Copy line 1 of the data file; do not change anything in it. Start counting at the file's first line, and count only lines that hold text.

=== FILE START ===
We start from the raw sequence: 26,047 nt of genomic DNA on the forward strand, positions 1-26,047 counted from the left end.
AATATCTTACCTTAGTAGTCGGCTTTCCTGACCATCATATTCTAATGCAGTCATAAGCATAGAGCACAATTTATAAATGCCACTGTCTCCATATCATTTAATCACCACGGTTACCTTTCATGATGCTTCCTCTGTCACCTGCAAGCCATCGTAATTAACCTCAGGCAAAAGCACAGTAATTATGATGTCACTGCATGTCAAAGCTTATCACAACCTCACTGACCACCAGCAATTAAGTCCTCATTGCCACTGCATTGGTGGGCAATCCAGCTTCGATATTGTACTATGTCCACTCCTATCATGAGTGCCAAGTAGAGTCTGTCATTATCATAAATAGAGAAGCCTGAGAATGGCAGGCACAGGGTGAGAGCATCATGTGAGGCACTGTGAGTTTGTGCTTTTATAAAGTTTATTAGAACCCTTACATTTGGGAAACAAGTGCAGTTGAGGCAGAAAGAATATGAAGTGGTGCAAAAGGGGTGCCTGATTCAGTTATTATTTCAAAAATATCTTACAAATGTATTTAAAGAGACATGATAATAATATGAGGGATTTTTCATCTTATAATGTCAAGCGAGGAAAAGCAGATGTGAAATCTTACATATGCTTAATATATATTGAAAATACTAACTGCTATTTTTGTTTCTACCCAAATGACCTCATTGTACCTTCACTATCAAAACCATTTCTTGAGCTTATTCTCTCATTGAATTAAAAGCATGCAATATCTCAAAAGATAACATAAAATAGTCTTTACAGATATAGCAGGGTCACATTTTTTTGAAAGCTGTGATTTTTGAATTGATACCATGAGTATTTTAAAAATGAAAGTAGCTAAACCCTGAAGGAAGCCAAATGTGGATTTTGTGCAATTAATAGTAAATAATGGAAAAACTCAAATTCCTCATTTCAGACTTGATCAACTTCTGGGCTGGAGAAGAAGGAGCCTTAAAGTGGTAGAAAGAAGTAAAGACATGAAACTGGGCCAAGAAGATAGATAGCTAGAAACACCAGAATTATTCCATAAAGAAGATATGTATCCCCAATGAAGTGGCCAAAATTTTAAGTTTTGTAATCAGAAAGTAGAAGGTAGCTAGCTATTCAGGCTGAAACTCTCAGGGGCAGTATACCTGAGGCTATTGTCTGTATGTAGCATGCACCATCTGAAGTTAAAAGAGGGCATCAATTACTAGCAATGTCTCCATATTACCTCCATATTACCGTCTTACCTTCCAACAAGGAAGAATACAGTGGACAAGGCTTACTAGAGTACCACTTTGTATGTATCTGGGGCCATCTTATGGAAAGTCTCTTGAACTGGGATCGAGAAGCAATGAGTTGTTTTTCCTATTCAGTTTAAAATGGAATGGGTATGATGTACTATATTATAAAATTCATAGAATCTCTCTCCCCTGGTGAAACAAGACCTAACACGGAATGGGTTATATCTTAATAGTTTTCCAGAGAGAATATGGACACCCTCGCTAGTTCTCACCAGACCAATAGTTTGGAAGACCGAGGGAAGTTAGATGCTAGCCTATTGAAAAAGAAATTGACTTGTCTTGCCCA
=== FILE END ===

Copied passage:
We start from the raw sequence: 26,047 nt of genomic DNA on the forward strand, positions 1-26,047 counted from the left end.